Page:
Denver Metro Chamber leadership and metro area mayors focused on the importance of working together to tackle the challenges we face as a region at the Chamber’s State of the City on Tuesday.
And while the conversations may be tough, they said, it’s what has helped the Denver metro area address and find solutions to other challenges.
“We don’t just talk the talk, we walk the walk when it comes to regional collaboration, when it comes to strengthening our education system, when it comes to creating new opportunities for local businesses and local job-seekers,” Denver Mayor Michael B. Hancock said to the group of more than 600 business leaders. Among those challenges, both mayors reinforced the importance of investing in our transportation system and addressing affordable housing in the region.
“If we fail to act in a meaningful way on our transportation and housing crises, we have grave concerns that our residents’ frustration will result in anti-growth measures that only escalate our housing challenges and threaten our vibrant economy,” said Metro Mayors Caucus Chair and Lakewood Mayor Adam Paul.
Earlier this month, Lakewood voters passed a 1 percent cap on housing construction.
Kelly Brough, president and CEO of the Chamber, noted that the Chamber is already following a potential 2020 statewide ballot item that would ask for a similar growth cap.
Despite this and other challenges we face “it is wonderful to represent a business community that says, these are really hard conversations for us to have, but they’re ones we’re willing to have,” Brough said. “As we take on these challenges … we continue to bring all three sectors together to ask the question of how do we solve this? We know we bring very different views of how we solve these challenges and the only solutions that will really work is if we agree on how we move forward and we find the right solution for Colorado.”
Future of Workforce Training in Focus
In the very near future, nearly three out of every four jobs in Colorado will require some education after high school, Brough said. That is the most educated workforce in the country, and that means there will be more innovation and change coming in how people are trained.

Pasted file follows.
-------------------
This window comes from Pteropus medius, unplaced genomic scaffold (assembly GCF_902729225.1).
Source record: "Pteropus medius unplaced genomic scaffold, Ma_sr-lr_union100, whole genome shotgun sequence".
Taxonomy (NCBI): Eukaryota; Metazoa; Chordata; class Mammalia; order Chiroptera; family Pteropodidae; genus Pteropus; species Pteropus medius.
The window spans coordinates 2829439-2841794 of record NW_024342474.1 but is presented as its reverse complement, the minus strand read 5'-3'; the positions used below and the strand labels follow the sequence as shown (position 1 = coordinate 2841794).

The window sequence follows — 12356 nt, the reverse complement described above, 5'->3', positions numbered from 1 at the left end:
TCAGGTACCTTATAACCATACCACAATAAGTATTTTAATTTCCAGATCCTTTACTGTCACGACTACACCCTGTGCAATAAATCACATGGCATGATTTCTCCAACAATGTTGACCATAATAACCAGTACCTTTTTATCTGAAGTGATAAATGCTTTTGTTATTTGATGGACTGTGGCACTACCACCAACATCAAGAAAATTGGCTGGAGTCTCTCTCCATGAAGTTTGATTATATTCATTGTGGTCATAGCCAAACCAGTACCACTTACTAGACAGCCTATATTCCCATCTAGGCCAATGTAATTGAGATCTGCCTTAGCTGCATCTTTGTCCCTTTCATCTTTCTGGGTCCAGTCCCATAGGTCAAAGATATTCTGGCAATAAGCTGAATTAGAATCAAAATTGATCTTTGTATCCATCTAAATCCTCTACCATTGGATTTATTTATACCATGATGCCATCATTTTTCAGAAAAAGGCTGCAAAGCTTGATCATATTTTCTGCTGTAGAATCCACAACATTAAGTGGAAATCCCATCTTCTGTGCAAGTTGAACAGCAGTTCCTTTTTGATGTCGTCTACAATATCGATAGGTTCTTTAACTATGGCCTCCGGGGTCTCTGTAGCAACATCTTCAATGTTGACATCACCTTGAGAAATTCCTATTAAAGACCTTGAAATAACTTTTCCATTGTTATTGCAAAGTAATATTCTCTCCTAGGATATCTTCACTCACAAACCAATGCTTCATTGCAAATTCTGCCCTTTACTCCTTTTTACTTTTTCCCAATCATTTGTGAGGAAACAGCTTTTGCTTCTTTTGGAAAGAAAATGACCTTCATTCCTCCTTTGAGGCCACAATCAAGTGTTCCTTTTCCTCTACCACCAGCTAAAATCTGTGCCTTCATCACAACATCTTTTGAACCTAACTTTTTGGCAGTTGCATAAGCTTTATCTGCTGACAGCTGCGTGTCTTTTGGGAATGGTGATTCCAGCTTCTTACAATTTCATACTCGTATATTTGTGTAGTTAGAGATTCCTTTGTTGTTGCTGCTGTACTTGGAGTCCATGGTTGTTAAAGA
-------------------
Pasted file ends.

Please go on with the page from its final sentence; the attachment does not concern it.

Hancock celebrated the approval in November of Prosperity Denver as one example. The Chamber was a champion of this effort that created a scholarship program to help more Denver students get to and through post-secondary education.
Bijal Shah shared how Denver-based Guild Education is helping employers provide educational opportunities to their teams – and how with the changing landscape brought on by automation and a tight labor market, more are using this kind of benefit as a competitive advantage.
“Businesses like the ones you lead today can have an impact on America’s educational future,” said Shah, who is the chief product and analytics officer for Guild Education.
In addition to shrinking skills gaps and helping employees prepare for the future, providing ongoing education also helps improve employee retention, creating ROI for businesses.
Damian J. Arguello Receives Monte Pascoe Award
Damian J. Arguello, founder of the Colorado Insurance Law Center, was honored with the Monte Pascoe Civic Leadership Award, recognizing his leadership, work to improve the community and efforts to fight for justice and equal opportunity for all.
A first-generation college student – he reflected on the community that supported him: “This award doesn’t belong to me; it belongs to this community,” Arguello said. “I’m only a product of this community’s investment.”
And, he encouraged continual “reinvestment” in the community to continue to create opportunities for all.